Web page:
Tuesday, May 17, 2011

Human Sex Trafficking- Modern Day Slavery

Human trafficking is anything but a one-sided issue.

La Strada Foundation defines it as “an issue of migration, of organized crime, of prostitution, of morality, of human rights, of violence, of gender equality, and of economics”, emphasizing the fact that it’s a major- and majorly misunderstood problem across the globe. Human sex trafficking is a widespread practice used to exploit people- (the majority being women and children) in the commercial sex trade, often through forced prostitution. The worldwide sex trade is a largely underground, multi-billion dollar industry that is inextricably linked to the feminization of poverty. In addition to adults, UNICEF suggests that as many as two million children are also subjected to prostitution in the global commercial sex trade.

As social workers know, there’s often overlap between the local and global, the personal and political, the micro and macro practice spheres-- and sex trafficking is a prime example that falls into all of these categories.

In the context of social work, it is important for practitioners to be knowledgeable about global sex trafficking from both micro and macro practice perspectives. Since the social work profession is committed to poverty reduction, empowering vulnerable populations, and eliminating gender-based oppression, it is imperative to recognize that human trafficking and the international sex trade encompass issues that violate the principles of social justice and human dignity. The National Association of Social Workers promotes a professional mission of enhancing human well-being and devoting “particular attention to the needs and empowerment of people who are vulnerable, oppressed, and living in poverty”, which largely represents the population of human trafficking victims.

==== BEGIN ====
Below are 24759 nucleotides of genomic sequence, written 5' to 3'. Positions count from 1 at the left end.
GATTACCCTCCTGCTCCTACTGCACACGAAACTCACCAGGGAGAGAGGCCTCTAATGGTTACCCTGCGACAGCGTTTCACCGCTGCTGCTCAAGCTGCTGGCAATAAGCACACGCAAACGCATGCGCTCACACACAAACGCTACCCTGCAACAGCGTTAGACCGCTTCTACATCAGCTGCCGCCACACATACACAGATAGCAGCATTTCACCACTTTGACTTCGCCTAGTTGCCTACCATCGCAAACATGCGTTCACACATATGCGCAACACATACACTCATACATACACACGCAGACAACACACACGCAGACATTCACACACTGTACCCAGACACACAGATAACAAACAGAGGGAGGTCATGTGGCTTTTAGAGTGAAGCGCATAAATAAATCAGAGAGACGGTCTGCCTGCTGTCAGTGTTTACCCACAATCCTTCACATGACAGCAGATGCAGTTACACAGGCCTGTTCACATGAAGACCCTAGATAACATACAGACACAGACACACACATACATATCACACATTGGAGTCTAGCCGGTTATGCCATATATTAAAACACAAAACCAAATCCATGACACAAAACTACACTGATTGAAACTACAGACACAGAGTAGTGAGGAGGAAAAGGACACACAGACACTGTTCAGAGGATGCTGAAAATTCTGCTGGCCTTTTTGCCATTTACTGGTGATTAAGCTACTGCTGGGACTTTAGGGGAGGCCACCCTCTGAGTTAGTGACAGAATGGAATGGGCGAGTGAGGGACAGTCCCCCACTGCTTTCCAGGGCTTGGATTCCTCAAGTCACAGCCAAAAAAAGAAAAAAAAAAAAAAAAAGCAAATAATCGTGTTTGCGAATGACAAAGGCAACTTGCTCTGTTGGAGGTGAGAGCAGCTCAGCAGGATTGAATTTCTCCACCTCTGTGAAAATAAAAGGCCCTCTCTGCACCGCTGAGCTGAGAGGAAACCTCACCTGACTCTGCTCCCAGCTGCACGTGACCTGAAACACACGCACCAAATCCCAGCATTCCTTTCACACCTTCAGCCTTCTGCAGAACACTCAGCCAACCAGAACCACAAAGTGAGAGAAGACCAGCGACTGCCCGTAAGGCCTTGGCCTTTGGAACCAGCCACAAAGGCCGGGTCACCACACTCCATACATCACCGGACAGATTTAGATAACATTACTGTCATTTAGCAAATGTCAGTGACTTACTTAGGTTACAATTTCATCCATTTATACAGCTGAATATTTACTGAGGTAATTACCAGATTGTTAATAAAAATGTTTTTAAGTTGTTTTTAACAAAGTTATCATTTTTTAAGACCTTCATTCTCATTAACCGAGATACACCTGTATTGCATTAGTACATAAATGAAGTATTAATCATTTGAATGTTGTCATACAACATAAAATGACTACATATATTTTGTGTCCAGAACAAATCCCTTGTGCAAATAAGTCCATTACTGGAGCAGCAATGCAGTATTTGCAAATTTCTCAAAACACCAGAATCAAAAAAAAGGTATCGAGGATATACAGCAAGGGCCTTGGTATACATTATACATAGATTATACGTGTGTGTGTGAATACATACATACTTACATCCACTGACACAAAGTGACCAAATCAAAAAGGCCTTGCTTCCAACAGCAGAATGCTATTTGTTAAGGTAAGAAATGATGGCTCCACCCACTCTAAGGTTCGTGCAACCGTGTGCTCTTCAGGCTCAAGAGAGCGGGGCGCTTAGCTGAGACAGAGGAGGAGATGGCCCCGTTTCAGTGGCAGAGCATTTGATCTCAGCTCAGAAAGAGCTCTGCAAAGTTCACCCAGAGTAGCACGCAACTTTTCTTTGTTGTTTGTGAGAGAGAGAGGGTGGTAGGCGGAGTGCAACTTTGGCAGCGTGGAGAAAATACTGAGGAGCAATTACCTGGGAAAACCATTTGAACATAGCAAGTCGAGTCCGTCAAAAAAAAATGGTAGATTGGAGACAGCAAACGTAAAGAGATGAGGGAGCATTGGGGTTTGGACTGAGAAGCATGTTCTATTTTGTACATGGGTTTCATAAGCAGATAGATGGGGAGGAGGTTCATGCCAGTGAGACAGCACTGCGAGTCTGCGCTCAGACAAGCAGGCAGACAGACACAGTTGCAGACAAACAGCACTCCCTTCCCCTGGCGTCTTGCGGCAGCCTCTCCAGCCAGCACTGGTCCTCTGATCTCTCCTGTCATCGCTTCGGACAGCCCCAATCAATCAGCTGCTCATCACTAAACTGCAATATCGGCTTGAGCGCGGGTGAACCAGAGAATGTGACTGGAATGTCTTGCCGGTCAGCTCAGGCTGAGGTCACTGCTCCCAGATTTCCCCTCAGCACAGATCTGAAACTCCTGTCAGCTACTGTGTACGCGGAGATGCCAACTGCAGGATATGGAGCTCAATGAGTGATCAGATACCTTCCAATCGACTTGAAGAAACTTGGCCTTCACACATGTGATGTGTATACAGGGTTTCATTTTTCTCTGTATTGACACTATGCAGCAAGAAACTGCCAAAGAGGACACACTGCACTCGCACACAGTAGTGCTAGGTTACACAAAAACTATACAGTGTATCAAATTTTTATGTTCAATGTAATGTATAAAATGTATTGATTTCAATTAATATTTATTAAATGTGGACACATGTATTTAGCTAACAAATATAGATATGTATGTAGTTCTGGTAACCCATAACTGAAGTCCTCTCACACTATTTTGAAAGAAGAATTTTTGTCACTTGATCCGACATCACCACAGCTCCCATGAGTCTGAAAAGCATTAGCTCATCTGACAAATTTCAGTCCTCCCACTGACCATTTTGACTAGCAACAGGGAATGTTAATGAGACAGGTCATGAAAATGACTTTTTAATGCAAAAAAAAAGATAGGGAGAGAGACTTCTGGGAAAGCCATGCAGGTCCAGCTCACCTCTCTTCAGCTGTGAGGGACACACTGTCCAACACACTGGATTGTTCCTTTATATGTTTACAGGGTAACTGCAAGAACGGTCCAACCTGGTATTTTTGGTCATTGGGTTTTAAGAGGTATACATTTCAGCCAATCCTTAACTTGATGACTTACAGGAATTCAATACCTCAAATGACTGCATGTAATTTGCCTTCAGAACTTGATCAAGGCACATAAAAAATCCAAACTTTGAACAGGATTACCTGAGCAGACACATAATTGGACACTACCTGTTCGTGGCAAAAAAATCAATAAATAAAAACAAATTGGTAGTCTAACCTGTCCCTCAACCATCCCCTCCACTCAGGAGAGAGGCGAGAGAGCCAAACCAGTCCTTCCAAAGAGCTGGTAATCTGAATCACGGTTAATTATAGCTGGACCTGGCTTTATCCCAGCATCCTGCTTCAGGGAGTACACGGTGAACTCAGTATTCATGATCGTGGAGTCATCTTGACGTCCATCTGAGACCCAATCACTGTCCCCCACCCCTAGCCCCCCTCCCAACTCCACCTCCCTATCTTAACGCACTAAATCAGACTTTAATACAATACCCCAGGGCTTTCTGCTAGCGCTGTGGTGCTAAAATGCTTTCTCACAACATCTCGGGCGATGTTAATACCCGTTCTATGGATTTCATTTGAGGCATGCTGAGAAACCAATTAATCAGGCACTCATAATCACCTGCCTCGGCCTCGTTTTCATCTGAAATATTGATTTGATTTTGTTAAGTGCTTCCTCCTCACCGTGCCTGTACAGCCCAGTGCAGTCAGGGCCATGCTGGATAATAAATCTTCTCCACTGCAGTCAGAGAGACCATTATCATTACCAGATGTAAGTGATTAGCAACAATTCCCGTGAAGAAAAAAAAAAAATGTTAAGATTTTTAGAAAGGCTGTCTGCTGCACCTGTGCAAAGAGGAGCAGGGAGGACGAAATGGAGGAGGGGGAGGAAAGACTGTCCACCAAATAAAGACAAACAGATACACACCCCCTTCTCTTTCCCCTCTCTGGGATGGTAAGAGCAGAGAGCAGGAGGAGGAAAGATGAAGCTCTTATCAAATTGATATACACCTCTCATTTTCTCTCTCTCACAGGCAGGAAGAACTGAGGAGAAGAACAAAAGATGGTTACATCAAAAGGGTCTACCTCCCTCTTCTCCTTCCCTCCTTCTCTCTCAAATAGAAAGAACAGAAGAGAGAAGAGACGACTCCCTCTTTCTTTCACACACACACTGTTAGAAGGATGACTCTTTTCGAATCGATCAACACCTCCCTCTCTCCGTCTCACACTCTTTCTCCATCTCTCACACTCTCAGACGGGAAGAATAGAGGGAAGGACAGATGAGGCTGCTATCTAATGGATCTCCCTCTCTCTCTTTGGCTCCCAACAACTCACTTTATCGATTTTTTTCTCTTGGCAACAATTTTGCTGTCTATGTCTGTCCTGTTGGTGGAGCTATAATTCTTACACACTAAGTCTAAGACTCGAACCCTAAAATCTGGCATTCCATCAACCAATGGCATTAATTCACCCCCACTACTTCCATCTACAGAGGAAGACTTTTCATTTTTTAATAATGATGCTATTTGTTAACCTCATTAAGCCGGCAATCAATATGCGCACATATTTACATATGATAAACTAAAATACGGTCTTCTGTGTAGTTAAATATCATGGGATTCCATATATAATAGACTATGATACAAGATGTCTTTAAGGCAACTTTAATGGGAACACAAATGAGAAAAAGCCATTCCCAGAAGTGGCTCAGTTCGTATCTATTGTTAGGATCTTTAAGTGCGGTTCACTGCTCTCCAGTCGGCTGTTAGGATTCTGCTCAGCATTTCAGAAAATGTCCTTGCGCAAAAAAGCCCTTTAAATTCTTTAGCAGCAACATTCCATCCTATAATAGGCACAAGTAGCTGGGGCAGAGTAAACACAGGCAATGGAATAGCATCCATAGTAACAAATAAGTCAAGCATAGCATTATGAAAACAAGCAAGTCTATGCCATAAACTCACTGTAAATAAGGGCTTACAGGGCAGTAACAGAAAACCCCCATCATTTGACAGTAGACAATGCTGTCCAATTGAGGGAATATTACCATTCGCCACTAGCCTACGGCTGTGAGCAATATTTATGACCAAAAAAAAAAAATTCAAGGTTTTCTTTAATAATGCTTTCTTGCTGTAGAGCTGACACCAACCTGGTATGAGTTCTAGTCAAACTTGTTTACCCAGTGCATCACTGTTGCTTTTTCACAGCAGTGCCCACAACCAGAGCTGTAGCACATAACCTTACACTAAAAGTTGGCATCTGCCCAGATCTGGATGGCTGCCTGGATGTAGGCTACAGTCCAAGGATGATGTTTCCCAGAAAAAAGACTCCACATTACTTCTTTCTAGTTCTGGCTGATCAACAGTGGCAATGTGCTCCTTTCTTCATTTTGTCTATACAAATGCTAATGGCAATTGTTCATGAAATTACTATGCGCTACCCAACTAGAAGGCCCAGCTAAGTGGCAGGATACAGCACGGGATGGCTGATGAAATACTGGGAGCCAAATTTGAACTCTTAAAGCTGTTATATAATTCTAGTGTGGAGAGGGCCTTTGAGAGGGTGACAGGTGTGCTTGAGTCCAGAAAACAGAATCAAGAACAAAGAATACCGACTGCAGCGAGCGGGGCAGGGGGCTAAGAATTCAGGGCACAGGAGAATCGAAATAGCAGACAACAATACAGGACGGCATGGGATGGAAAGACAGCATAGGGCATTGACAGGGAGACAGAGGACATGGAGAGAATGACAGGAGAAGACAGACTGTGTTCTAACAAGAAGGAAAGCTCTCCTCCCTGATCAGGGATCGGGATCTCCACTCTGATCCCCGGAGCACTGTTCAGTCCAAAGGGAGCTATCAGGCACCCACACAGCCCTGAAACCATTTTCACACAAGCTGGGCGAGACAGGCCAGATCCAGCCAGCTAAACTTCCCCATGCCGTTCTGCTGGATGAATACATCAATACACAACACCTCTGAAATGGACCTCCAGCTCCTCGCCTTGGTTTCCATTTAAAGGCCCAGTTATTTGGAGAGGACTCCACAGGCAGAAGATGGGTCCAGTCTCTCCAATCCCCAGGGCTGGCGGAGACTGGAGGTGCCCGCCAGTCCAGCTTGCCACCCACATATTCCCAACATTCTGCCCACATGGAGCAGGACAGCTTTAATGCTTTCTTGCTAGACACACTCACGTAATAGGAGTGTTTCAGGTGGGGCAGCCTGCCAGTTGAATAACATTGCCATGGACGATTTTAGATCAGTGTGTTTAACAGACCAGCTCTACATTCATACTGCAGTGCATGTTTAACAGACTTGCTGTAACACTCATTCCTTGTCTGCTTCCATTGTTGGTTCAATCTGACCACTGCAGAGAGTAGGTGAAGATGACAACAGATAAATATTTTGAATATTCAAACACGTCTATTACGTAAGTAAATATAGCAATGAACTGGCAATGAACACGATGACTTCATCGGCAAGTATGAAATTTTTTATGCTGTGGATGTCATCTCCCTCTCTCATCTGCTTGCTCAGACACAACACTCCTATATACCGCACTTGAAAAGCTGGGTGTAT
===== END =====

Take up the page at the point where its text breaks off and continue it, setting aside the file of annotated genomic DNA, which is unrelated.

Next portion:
Since we often forget that such internationals crises directly affect our local client base, it's important to remember that there are trafficking victims in and around where we live-- the United States is not exempt by any means. I'd encourage you to read up on the issue, starting with a helpful study/report compiled by the Coalition Against Trafficking In Women, entitled Sex Trafficking of Women in the United States, which focuses on international and domestic trends, with discussion of the issue in each region across the country.

So, what role can social workers play? On a micro level, social workers involved in clinical settings may serve and counsel victims as clients who are dealing with trauma, depression, suicidal tendencies, or a host of other mental health issues. Micro practitioners may also play a significant role in seeking ways to meet the basic needs of trafficking victim clients, through public benefits, housing, food, etc..
On the macro level, social workers can work to reduce and prevent trafficking through advocacy, community organizing, program development and evaluation, and collaboration with agencies on local, national, and global levels to build coalitions to address human trafficking.

And, on that note-- for Connecticut based social workers- here are some great organizations and resources that focus on human trafficking (services and/or advocacy) in the region:

Love146- New Haven, CT
Blog/Resource List- Modern Day Slavery CT

*image from www.adrants.com

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